Those who take the view adverse to the exist ence of a primitive Sabbath, regard it as a cir cumstance worthy of remark, that in the reestab lishment of the human race, after the Flood, we find in Gen. ix a precise statement of the cov enant which God is represented as making with Noah, in which, while several particulars are ad verted to, no mention whatever is made of the Sabbath.
This will be the place also to mention, how ever briefly, the extension of the idea of a sev enth period of rest, in the institution of the Sab batical Fear; or the injunction of a fallow or ces• sation of tillage for the land every seventh year. Not only were the labors of agriculture sus pended, but even the spontaneous productions of the earth were to be given to the poor, the trav eler and the wild animals (see Lev. xxv:1-7; Dent. xv :I-1o). This prohibition, however, did not extend to other labors or trades, which were still carried on. There was, however, in this year an extraodinary time devoted to the hearing of the law read through (see Dent. xxxi:ro, 18). As Moses predicted (Lev. xxvi:34), this institu tion was afterwards much neglected (2 Chron. xxxvi :2 ).
Closely connected with this was the observance of the year following seven Sabbatic years (i. e. the fiftieth year) called the year of Jubilee: but this has been fully treated under the article JUBI LEE.
(3) The Christian Sabbath. The question as to the continued obligation of the Sabbath under the Christian dispensation is one on which great difference of opinion has been entertained, not only by Christian churches, but by theologians of the same church.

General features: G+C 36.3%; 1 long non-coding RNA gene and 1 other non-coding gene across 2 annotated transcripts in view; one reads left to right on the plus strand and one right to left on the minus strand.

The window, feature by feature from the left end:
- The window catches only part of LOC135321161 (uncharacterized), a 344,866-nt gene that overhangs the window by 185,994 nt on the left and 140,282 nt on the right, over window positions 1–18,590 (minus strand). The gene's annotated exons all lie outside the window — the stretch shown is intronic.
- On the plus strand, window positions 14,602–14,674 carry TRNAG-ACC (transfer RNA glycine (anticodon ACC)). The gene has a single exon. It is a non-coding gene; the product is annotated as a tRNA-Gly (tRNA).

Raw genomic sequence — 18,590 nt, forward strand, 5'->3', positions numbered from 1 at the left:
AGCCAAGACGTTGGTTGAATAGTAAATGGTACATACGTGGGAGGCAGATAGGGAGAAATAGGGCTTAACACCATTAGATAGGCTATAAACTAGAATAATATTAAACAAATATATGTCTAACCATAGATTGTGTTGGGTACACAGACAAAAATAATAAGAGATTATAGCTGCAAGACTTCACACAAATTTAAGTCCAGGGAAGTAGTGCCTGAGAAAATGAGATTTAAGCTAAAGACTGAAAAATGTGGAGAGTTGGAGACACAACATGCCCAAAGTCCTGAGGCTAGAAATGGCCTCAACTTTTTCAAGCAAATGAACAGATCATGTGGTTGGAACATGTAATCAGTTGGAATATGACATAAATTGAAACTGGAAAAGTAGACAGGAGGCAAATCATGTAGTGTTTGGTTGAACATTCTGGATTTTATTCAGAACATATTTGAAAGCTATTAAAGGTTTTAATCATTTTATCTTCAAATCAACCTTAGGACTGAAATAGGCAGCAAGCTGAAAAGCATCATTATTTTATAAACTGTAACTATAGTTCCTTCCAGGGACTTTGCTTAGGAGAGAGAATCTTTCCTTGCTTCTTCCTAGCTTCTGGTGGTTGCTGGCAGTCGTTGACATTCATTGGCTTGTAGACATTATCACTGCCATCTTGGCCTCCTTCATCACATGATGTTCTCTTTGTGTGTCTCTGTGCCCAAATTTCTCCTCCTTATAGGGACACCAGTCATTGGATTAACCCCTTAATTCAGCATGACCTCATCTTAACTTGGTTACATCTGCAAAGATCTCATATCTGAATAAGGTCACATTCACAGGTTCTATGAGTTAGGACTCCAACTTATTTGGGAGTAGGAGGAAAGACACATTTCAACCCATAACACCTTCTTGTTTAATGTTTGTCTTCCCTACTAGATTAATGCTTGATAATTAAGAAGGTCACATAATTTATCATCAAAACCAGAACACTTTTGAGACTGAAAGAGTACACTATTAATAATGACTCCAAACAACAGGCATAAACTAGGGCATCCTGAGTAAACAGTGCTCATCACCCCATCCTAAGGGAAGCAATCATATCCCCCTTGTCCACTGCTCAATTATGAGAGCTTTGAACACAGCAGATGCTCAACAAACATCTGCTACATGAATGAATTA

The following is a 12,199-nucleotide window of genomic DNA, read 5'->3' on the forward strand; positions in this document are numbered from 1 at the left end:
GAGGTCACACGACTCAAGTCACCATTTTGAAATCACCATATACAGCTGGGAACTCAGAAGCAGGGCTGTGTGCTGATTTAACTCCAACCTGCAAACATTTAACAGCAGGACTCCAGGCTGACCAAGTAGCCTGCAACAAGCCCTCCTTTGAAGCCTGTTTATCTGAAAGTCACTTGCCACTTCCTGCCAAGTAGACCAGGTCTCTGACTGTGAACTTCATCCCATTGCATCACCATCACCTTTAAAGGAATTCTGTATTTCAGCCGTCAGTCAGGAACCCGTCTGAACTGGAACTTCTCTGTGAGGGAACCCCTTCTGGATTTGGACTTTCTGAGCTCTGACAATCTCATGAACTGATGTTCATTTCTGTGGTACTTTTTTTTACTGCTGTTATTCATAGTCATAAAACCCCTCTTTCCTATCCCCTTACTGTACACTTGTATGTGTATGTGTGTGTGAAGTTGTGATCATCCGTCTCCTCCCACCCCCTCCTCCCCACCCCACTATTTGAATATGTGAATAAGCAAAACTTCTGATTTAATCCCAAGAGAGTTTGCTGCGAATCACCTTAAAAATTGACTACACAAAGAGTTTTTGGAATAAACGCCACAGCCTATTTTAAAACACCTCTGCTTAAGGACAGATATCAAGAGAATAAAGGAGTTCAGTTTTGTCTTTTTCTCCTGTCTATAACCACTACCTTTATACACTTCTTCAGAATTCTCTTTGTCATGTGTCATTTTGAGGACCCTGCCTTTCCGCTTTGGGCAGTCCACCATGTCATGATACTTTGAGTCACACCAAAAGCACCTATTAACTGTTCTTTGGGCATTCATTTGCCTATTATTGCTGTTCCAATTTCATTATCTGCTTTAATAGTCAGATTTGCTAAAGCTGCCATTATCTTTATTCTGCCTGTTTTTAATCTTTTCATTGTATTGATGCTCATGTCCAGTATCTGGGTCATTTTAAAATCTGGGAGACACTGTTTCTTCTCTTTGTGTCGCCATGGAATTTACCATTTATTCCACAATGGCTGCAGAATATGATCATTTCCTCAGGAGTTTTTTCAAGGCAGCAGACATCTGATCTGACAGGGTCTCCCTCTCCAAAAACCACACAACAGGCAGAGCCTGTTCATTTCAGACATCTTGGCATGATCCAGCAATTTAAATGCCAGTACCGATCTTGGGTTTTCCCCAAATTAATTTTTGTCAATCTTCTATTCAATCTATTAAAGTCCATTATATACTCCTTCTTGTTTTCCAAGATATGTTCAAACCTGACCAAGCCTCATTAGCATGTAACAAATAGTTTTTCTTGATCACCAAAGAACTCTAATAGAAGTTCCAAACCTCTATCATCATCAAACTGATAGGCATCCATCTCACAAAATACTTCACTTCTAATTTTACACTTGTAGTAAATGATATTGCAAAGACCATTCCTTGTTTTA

The Jewish prophets in several places de scribe in lofty imagery a future condition of glory and prosperity, connected with the reign of the promised Messiah. These predictions are in a great degree conveyed under the literal repre sentation of temporal grandeur, to be attained by the Jewish nation, and the restoration of their temple and worship to the highest pitch of splen dor, while proselytes should come in from all na tions, until the whole world should own its spir itual sway (as Amos ix :II; Micah iv :t ; Zech. viii :20). In the course of these representations reference is made to the observance of Sabbaths (Is. lvi :6, 7 ; lxvi :23).
In the interpretation of these passages some difference of opinion has prevailed. The Jews themselves have always understood them in their strictly literal sense. Among Christians they have been regarded as literally predicting some future restoration of the people of Israel, or perhaps as applying in a first or literal sense to the temporal restitution of the Jews after the captivity (which was to a great degree fulfilled before the coming of Christ), and the extraordinary accession of proselytes from all nations which had at that period taken place, while in a second or figurative sense they refer to the final extension of Christ's spiritual kingdom over the whole world.
These passages have been adduced in proof of the continued and permanent obligation of the Sabbath under all circumstances of the church of God ; but those who dispute this, call attention to the fact that in these the Sabbath is always coupled with other observances of the Mosaic law ; and they allege that if the whole description be taken literally, then by common consistency the Sabbaths must be also taken literally as apply ing to the Jews and the proselytes to their re ligion ; if figuratively, the Sabbaths must by par ity of reason be taken figuratively also, as imply ing spiritual rest, cessation from sin, and the everlasting rest of the faithful.
The teaching of Christ himself on this subject was of precisely the same kind as on all other points connected with the law. He was address ing exclusively Jews living under that law still in force. He censured the extravagant rigor